Anecdotes of the Deaf A Deaf And Dumb Clergyman
Among those who were ordained deacons on Trinity Sunday last ...
How To Save The Rates
In a vast majority of cases where the deaf and dumb are allow...
Half A Score Deaf Mutes
On Tuesday evening last the Stamford Corn Exchange was crowde...
Monograph Of The Colleonbola & Thysanura
BY SIR JOHN LUBBOCK, BART, M.P., &C.
This work is one of t...
Sir Walter Scott On The Deaf & Dumb
Sir Walter Scott in his novel "Peveril of the Peak," uses the...
Pictures By Deaf And Dumb Artists In The Royal Academy 1876
No. 1301. "Despatches." T. Davidson.
" 30. "...
Great Swimming Feats
1. Fourteen miles down the river with the rapid ebb tide, fro...
A Deaf And Dumb Man On The Bible
The following remarks on the Bible were written by a deaf and...
A Deaf And Dumb Boy And His Brother
Brownlow Harrison, a bright little boy who had spent a few ye...
A Deaf And Dumb Boy Not Afraid To Die
Bernard Grimshaw, a little deaf and dumb boy, lay seriously i...
A Will Made By Pantomime
The Supreme Court of Maine recently, after a six days trial, ...
Probable Numbers Of The Deaf & Dumb
There is an increasing desire on the part of the various Gove...
A Naval Chef D'euvre
Gervase Murray, a deaf and dumb young man, the son of a po...
Grace Annable was deaf, dumb, and blind, and although her for...
Canon Farrar With The Deaf And Dumb
The Washington Post gives an account of Canon Farrar's vis...
Uneducated Deaf Mute's Ignorance Of God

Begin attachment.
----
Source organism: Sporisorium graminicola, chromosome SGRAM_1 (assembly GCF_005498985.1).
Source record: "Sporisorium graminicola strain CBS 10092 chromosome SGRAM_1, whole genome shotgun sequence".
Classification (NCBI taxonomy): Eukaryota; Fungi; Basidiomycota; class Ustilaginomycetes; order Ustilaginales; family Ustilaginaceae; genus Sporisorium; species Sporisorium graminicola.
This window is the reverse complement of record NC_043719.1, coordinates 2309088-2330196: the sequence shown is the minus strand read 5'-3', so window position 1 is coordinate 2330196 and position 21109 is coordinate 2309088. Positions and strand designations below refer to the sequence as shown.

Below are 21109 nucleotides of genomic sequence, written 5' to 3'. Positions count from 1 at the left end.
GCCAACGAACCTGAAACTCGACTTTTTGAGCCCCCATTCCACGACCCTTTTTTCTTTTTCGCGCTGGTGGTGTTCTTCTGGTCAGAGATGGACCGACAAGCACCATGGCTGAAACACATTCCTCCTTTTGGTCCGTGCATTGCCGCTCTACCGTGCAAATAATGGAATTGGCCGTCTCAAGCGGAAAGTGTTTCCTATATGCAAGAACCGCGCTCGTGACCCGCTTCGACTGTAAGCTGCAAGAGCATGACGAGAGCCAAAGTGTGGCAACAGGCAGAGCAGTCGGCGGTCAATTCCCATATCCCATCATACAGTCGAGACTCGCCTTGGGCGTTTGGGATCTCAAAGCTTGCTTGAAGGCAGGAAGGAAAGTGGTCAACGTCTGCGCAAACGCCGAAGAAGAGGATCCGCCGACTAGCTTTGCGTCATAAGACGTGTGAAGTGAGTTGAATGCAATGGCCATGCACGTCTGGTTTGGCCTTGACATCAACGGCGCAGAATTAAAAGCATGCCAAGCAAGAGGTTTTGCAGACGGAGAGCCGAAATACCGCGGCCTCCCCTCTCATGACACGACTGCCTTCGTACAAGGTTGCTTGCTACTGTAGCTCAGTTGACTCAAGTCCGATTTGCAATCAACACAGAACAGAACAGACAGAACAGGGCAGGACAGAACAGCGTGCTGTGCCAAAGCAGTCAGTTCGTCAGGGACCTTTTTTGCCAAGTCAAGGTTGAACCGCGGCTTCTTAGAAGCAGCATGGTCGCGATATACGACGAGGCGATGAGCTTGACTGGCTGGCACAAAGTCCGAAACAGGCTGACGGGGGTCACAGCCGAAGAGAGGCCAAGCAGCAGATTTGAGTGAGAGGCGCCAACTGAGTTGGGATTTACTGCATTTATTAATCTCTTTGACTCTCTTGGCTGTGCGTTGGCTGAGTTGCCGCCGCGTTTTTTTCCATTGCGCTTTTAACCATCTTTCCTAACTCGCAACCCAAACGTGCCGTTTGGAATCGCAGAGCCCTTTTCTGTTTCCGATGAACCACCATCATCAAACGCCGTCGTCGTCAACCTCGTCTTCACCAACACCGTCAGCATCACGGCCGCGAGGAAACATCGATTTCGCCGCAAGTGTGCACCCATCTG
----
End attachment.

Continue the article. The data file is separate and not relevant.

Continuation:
Vauncey Thompson wrote after having been under instruction...
The Little Demerarian
A little coloured deaf and dumb girl in Demerara came to M...
Deaf Dumb Blind And Lame
David Simons, of Boston, is deaf and dumb; he is also blind; ...
The Indians And Deaf And Dumb
We are quite sure the Indians were delighted by the recept...
The Converted Mute
During a revival of religion in one of the New England villag...
The Unwelcome Tap
Isabella Green was a young woman who was completely blind and deaf, and
she was brought before a number of eminent surgeons to see if anything
could be done for her. Her sad condition had been produced by violent
pain in the head. The only method of communicating with her was by
tapping her hand, which signified no, and squeezing it, which signified
yes. The surgeons concluded that her case was incurable, and in reply to
her earnest inquiries she received the unwelcome tap. She immediately
burst into tears, in all the bitterness of anguish. "What!" said she,
"shall I never see the light of day, or hear a human voice? Must I
remain shut up in darkness and silence as long as I live?" A friend who
was present took up a Bible and placed it to her breast. She put her
hands on it, and asked "Is this the Bible?" Her hand was squeezed in
reply. She immediately clasped it in her hands, and held it to her
bosom, and exclaimed, "This is the only comfort I have left. I shall
never be able to look upon its blessed pages, but I can think of the
promises I have learned from it." And she then began to repeat some of
the promises--"Cast thy burden upon the Lord, and He will sustain thee;"
"Call upon me in the day of trouble, and I will deliver thee;" "My grace
is sufficient for thee," &c. She dried her tears, and became peacefully
submissive to the will of God.
Next: Corot And His Pupil